Q: What If My Teen Lacks All Career Ambition and Direction?
Your teen is a couch potato with no long-term plans after high school, or apparent ambition. Before lack of interest becomes failure to launch, help him find the right path with these steps.
Q: “My teenager has no idea what she wants to do after high school – let alone college. She has struggled with school her whole life, and seems stuck vegging out on the couch. We’re worried that if we don’t get her on the right path, she might live her entire life in our basement. How can we get her motivated and moving toward success?”
A: You need to help your daughter find the “why.” Why is she going to go for a certain career path? Why might she consider college? It’s how her ADHD brain gets engaged to get motivated. To make the requirements for a certain degree, or a job seem worthwhile, teens with ADHD need to find a purpose – a goal with a reason that’s believable to them. Then, hyperfocus can kick in.
To do that, you have to be methodical. Ask your daughter to write down a list of passions – things your child is excited about – on one sheet of paper. On another sheet of paper, write down the things your child can make money at – things someone will pay her to do. These might be the same things. Finally, ask your daughter to make a list of things she can become really good at – world class, one of the best people in the field or industry. The intersection of those three lists is the dream career for your daughter to pursue.
Then, she has to actively try it out. That’s how she will determine what she’s really passionate about. She might think she wants to be a twitch streamer, but when she realizes how much work video editing is, she might hate it. Getting her to try things is the hard part.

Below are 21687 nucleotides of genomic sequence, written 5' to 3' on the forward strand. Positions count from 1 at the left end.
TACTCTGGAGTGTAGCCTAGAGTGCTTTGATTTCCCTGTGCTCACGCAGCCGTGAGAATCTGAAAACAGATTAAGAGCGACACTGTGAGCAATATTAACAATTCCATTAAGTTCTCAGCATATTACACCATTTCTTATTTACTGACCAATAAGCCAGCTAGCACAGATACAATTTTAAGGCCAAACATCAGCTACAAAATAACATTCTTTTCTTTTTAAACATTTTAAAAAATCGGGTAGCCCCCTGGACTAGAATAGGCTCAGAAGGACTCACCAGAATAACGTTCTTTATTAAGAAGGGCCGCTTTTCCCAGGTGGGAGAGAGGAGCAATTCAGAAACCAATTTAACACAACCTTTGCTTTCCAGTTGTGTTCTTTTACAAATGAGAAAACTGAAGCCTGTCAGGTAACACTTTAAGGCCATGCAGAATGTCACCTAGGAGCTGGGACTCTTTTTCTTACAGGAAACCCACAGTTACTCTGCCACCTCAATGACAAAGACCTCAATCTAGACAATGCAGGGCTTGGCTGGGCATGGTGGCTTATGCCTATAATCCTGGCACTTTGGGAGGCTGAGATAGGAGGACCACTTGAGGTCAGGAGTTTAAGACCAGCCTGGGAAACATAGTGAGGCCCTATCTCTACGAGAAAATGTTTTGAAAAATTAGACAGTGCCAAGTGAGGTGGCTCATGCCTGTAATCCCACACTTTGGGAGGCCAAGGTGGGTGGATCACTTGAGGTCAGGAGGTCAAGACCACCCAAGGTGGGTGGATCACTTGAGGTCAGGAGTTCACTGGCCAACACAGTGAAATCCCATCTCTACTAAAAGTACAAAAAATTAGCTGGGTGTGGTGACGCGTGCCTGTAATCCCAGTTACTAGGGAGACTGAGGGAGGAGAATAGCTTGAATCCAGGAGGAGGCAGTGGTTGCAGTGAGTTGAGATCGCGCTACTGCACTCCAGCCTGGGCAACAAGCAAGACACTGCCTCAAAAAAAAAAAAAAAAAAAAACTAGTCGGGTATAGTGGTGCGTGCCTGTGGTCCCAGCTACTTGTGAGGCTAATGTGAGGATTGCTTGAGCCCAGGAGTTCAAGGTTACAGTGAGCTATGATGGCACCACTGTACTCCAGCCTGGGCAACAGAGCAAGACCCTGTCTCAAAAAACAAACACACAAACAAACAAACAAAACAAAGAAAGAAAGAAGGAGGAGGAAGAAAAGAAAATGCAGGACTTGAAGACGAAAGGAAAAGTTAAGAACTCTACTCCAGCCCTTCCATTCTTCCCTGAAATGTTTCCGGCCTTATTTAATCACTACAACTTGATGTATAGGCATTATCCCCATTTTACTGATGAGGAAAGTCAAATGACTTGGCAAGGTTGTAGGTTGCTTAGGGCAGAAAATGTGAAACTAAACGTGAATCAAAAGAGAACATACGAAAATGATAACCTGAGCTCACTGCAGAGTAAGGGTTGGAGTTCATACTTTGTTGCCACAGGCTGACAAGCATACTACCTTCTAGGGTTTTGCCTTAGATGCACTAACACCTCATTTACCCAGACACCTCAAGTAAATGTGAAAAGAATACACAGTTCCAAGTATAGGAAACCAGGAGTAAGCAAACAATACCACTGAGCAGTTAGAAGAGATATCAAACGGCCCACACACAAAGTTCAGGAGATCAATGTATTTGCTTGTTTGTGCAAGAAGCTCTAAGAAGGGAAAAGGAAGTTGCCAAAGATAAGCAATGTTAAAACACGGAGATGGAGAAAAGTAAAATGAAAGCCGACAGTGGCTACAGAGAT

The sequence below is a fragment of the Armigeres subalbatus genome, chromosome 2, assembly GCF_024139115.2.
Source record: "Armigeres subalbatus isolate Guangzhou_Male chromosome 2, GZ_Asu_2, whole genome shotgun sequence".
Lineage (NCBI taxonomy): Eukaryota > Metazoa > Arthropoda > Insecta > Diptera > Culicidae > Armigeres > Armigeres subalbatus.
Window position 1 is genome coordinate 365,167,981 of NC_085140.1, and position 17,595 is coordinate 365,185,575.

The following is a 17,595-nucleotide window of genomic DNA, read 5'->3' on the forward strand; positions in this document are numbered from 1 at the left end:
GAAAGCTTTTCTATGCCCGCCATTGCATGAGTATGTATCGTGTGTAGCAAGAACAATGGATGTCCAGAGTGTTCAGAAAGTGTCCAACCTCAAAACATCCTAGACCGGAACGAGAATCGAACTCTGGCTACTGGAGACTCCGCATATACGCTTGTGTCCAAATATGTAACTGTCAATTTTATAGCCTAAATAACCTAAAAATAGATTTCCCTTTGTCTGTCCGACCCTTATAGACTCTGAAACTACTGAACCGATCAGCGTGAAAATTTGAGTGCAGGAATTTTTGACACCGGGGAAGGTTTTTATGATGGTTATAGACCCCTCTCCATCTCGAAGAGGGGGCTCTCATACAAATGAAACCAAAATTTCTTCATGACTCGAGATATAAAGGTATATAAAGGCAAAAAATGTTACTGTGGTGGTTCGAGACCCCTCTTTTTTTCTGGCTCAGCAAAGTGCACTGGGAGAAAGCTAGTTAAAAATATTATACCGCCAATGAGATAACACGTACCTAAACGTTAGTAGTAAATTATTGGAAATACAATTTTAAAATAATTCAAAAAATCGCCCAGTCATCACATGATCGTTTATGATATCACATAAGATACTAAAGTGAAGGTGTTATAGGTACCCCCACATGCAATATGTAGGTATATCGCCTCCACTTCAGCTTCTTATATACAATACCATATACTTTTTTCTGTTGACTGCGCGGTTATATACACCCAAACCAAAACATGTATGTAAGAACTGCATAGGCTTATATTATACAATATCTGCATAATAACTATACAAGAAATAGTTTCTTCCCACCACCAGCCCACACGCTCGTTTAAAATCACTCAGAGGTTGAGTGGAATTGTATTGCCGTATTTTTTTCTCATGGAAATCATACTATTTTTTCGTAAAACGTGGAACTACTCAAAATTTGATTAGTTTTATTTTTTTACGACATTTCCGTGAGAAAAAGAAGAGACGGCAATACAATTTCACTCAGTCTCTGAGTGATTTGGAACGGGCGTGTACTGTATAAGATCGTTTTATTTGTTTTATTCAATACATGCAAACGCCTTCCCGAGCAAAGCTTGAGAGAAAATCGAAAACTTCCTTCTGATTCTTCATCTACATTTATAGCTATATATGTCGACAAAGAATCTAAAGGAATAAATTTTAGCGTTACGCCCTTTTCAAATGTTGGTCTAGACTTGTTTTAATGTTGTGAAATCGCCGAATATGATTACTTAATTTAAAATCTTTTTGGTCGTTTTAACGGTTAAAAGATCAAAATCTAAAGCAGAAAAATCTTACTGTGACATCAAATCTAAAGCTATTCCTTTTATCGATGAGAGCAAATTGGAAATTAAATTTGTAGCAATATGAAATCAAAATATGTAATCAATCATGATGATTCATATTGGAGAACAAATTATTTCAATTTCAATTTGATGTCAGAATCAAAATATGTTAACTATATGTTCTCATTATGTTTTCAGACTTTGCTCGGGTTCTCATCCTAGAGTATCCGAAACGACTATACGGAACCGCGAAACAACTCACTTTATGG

Parents have to provide the structure, and you can do it in stealth mode – do some research, and suggest certain programs that your daughter can get excited about, that will get her into the world to see what life is like outside the house.
- Summer jobs are crucial for trying out passions.
- Summer experiential camps are awesome if you can afford them. There are coding camps, acting camps, entrepreneurship camps, cooking camps – all kinds of things your daughter can do in time off from school when academics aren’t overwhelming.
- Volunteer positions are great, too, if your child can’t find a job or a camp that fits.
Your daughter might be resistant to trying things. Teens with ADHD often have a deep-seated fear of failure. It can look like a problem with motivation. Really, it’s this: Committing to something they value means they are putting themselves in the spotlight, and that can result in failure and more shame.
It’s important to teach your teen that failure is part of any successful person’s journey. As long as you learn from stumbles, they aren’t truly failures. Explain that mistakes are learning opportunities. Give lots of examples of people who have failed, or even times that you have failed in your own life.
This advice came from “How to Find Your Path: A Roadmap for Choosing a College, a Career, or Something Different,” an ADDitude webinar lead by Rick Fiery, M.S., MBA in February 2019 that is now available for free replay.
Updated on March 29, 2019